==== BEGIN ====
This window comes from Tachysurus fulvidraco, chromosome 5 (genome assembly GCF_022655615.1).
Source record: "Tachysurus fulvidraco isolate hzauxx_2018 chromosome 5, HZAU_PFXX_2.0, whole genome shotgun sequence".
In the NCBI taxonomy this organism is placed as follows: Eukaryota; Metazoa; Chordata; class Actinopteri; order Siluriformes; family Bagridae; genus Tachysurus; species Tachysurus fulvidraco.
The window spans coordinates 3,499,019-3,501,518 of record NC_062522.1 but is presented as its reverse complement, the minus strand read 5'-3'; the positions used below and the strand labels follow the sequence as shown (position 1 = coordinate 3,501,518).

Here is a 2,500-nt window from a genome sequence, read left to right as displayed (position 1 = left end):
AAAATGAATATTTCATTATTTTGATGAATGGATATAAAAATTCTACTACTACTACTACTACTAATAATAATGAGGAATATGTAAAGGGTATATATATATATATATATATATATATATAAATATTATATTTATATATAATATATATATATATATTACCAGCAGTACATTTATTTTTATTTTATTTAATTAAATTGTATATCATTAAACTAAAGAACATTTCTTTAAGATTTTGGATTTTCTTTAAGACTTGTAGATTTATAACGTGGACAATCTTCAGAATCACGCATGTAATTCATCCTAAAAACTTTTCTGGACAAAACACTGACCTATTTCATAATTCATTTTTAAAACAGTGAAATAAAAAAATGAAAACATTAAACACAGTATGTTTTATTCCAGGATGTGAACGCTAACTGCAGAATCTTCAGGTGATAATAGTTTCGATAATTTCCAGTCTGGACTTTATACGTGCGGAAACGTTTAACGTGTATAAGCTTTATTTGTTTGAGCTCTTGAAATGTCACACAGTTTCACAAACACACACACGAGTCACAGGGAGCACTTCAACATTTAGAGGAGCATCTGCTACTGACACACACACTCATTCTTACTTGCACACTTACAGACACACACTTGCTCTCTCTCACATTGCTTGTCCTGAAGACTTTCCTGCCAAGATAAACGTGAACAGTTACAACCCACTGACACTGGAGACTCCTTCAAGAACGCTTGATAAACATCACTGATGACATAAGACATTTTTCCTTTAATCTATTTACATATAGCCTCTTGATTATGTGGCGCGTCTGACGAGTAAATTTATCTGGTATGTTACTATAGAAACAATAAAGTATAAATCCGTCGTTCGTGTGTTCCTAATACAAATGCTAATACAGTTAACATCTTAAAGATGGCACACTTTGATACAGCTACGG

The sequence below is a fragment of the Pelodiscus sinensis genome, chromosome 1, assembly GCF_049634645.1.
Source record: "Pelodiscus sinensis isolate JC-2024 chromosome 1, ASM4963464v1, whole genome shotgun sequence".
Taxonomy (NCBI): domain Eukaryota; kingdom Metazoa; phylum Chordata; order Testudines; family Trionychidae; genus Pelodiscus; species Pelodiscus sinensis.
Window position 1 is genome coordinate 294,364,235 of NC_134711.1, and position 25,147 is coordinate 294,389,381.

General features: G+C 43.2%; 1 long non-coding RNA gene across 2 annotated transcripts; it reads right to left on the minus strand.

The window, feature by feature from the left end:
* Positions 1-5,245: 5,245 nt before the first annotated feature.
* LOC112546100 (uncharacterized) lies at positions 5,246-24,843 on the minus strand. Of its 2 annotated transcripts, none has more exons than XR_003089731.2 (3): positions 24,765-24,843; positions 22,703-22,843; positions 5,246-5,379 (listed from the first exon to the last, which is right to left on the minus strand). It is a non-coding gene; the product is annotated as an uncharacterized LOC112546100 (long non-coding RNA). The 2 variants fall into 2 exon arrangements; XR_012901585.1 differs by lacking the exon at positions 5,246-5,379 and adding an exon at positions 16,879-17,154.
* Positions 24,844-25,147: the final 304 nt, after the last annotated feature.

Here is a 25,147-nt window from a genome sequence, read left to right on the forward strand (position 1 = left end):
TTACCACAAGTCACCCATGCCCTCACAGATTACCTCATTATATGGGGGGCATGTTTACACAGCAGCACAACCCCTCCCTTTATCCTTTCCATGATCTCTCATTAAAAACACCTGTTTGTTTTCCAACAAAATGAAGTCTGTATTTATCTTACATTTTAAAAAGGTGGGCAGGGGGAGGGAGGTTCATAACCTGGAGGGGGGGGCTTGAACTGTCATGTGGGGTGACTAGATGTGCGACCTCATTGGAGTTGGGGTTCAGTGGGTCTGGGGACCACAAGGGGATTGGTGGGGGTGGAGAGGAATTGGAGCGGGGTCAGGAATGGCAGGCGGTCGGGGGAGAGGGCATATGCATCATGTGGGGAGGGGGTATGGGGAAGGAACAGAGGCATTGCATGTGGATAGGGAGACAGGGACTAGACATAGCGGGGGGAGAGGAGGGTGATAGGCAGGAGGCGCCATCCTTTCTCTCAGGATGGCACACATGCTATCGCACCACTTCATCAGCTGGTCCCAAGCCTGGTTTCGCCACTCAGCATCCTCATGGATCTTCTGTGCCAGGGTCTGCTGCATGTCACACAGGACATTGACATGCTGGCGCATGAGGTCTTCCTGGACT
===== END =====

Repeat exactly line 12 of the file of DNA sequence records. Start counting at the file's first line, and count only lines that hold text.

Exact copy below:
The window, feature by feature from the left end: